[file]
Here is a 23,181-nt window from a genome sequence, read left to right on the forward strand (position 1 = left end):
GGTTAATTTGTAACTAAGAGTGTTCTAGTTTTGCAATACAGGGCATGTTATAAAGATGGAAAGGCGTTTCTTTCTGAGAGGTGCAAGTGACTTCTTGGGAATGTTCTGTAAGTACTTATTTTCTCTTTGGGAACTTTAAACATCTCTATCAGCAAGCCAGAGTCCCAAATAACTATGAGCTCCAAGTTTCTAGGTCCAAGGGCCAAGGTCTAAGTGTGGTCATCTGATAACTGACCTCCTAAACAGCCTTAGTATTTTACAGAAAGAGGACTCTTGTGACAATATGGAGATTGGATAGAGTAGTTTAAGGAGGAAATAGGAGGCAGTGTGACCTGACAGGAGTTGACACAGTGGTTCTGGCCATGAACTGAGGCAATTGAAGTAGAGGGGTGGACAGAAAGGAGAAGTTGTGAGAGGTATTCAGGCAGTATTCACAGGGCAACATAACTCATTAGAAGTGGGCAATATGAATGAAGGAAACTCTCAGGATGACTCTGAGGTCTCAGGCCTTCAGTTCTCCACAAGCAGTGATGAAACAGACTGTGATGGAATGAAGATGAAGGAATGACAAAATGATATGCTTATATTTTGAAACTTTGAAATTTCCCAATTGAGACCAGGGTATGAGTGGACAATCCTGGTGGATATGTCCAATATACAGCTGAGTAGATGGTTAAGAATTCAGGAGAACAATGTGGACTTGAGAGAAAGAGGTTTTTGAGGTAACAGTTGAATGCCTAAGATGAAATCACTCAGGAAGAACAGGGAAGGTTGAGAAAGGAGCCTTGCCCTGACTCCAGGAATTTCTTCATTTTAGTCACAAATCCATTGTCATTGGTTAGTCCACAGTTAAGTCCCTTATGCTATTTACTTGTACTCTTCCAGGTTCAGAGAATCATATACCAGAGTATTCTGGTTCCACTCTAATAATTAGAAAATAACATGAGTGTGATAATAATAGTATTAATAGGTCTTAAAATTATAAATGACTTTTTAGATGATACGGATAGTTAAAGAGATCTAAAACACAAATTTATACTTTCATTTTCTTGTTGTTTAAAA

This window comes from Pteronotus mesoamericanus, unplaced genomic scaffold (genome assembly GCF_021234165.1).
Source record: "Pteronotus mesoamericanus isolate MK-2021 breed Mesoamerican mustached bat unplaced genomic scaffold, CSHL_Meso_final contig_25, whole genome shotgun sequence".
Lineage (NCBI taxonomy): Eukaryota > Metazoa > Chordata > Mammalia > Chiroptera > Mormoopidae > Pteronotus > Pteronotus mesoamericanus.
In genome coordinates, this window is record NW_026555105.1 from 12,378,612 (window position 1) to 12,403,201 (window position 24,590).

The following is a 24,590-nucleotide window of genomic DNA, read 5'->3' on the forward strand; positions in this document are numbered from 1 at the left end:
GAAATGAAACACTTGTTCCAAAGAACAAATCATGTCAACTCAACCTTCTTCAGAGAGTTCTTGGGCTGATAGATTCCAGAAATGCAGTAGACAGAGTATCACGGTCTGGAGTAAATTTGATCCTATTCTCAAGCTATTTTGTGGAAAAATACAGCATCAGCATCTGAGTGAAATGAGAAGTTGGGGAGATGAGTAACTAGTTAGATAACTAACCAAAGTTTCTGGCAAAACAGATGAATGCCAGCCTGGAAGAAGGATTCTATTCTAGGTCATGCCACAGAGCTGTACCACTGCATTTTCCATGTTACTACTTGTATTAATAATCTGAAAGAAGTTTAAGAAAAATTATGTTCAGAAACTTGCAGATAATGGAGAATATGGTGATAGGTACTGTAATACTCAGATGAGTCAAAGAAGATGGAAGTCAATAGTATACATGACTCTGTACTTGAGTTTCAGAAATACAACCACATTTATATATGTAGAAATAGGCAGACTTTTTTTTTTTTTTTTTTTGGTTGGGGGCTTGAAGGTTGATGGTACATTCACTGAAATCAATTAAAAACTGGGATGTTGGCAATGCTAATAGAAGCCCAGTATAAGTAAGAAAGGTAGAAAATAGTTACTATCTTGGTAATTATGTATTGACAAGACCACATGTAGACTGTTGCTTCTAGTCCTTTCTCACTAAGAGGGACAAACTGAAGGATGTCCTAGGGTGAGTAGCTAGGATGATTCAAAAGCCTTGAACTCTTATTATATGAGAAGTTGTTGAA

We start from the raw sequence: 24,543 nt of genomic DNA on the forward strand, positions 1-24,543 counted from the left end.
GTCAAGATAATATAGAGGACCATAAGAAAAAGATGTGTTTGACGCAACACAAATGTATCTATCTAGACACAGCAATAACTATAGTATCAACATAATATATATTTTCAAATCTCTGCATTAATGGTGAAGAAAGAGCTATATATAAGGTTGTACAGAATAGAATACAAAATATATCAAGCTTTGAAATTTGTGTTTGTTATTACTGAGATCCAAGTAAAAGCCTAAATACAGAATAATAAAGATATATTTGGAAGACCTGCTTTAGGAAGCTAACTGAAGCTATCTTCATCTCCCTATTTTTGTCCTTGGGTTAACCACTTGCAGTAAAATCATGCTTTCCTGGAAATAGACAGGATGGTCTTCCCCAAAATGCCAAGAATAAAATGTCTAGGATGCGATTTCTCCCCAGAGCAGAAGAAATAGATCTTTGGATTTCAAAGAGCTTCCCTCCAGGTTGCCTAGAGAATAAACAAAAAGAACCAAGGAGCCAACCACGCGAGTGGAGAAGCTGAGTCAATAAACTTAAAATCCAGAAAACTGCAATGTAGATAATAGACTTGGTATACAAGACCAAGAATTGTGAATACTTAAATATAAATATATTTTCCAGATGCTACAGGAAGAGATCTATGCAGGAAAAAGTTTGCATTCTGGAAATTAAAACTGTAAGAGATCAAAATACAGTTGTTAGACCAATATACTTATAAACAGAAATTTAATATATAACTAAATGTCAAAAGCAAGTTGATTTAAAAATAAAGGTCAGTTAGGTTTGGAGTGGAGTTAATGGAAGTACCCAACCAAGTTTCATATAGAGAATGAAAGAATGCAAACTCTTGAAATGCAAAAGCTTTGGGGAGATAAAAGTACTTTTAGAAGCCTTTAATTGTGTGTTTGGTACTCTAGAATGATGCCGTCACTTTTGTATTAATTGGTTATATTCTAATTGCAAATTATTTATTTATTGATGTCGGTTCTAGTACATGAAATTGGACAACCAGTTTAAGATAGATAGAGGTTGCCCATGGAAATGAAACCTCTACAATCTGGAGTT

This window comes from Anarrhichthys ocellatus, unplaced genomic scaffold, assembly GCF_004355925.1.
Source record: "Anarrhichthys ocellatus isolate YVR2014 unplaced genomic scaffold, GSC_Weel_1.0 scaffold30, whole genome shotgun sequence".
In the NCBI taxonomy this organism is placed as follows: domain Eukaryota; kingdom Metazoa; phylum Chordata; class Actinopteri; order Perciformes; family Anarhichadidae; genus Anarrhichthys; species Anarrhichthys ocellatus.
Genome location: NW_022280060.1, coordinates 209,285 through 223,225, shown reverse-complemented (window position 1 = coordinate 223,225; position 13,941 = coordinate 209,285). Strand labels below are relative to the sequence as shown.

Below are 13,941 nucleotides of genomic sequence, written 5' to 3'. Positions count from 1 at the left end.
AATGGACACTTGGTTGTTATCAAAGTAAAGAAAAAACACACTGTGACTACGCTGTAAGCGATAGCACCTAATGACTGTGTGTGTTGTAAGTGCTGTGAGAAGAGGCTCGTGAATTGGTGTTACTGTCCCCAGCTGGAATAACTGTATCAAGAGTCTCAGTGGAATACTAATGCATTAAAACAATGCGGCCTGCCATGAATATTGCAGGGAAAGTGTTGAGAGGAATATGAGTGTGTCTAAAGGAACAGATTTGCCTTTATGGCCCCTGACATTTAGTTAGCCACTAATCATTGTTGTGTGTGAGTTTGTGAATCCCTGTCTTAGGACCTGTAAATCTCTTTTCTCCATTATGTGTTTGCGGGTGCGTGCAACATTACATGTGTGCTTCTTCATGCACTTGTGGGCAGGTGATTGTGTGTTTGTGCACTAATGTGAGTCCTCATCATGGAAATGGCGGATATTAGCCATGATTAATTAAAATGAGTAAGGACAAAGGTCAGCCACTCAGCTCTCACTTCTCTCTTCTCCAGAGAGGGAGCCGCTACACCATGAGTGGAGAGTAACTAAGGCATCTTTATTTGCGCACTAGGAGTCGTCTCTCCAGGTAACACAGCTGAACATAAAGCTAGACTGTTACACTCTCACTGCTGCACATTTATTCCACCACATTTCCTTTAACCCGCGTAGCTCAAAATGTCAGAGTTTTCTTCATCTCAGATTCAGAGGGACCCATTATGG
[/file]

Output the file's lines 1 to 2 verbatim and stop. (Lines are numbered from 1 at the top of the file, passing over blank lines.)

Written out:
Here is a 23,181-nt window from a genome sequence, read left to right on the forward strand (position 1 = left end):
GGTTAATTTGTAACTAAGAGTGTTCTAGTTTTGCAATACAGGGCATGTTATAAAGATGGAAAGGCGTTTCTTTCTGAGAGGTGCAAGTGACTTCTTGGGAATGTTCTGTAAGTACTTATTTTCTCTTTGGGAACTTTAAACATCTCTATCAGCAAGCCAGAGTCCCAAATAACTATGAGCTCCAAGTTTCTAGGTCCAAGGGCCAAGGTCTAAGTGTGGTCATCTGATAACTGACCTCCTAAACAGCCTTAGTATTTTACAGAAAGAGGACTCTTGTGACAATATGGAGATTGGATAGAGTAGTTTAAGGAGGAAATAGGAGGCAGTGTGACCTGACAGGAGTTGACACAGTGGTTCTGGCCATGAACTGAGGCAATTGAAGTAGAGGGGTGGACAGAAAGGAGAAGTTGTGAGAGGTATTCAGGCAGTATTCACAGGGCAACATAACTCATTAGAAGTGGGCAATATGAATGAAGGAAACTCTCAGGATGACTCTGAGGTCTCAGGCCTTCAGTTCTCCACAAGCAGTGATGAAACAGACTGTGATGGAATGAAGATGAAGGAATGACAAAATGATATGCTTATATTTTGAAACTTTGAAATTTCCCAATTGAGACCAGGGTATGAGTGGACAATCCTGGTGGATATGTCCAATATACAGCTGAGTAGATGGTTAAGAATTCAGGAGAACAATGTGGACTTGAGAGAAAGAGGTTTTTGAGGTAACAGTTGAATGCCTAAGATGAAATCACTCAGGAAGAACAGGGAAGGTTGAGAAAGGAGCCTTGCCCTGACTCCAGGAATTTCTTCATTTTAGTCACAAATCCATTGTCATTGGTTAGTCCACAGTTAAGTCCCTTATGCTATTTACTTGTACTCTTCCAGGTTCAGAGAATCATATACCAGAGTATTCTGGTTCCACTCTAATAATTAGAAAATAACATGAGTGTGATAATAATAGTATTAATAGGTCTTAAAATTATAAATGACTTTTTAGATGATACGGATAGTTAAAGAGATCTAAAACACAAATTTATACTTTCATTTTCTTGTTGTTTAAAA